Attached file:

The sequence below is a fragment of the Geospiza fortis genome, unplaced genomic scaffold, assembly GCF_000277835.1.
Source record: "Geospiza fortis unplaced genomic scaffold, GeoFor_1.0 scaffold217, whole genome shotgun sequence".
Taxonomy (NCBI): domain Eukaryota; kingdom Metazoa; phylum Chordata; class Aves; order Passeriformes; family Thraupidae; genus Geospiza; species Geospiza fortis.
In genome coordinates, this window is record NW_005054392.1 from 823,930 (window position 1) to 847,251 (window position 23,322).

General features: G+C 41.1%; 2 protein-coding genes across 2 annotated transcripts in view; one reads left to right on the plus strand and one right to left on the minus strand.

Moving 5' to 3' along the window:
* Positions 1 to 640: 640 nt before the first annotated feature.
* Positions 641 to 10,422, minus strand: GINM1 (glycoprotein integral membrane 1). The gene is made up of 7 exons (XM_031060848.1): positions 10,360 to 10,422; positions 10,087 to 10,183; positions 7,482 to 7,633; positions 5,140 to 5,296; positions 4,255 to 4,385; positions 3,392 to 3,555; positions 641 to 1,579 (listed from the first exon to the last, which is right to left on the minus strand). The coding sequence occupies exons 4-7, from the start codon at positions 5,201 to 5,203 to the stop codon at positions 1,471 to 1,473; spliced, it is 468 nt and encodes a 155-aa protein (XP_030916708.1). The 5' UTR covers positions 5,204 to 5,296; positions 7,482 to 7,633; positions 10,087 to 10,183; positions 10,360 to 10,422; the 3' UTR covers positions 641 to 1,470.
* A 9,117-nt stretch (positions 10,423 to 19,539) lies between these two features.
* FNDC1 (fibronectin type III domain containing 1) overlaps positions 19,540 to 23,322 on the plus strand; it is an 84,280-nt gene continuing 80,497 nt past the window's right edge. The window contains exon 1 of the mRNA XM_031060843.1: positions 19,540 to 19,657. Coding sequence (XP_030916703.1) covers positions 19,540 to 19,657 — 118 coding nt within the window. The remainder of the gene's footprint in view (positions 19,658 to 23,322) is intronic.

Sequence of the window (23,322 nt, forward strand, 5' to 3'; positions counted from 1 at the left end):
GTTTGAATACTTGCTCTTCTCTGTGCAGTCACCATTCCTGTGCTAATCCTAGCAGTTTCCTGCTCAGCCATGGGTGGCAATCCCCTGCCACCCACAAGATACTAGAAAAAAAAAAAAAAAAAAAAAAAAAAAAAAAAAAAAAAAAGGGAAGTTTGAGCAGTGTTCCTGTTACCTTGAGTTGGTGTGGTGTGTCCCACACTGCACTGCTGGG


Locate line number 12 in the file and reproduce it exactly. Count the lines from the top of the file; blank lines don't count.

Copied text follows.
GTTTGAATACTTGCTCTTCTCTGTGCAGTCACCATTCCTGTGCTAATCCTAGCAGTTTCCTGCTCAGCCATGGGTGGCAATCCCCTGCCACCCACAAGATACTAGAAAAAAAAAAAAAAAAAAAAAAAAAAAAAAAAAAAAAAAAGGGAAGTTTGAGCAGTGTTCCTGTTACCTTGAGTTGGTGTGGTGTGTCCCACACTGCACTGCTGGG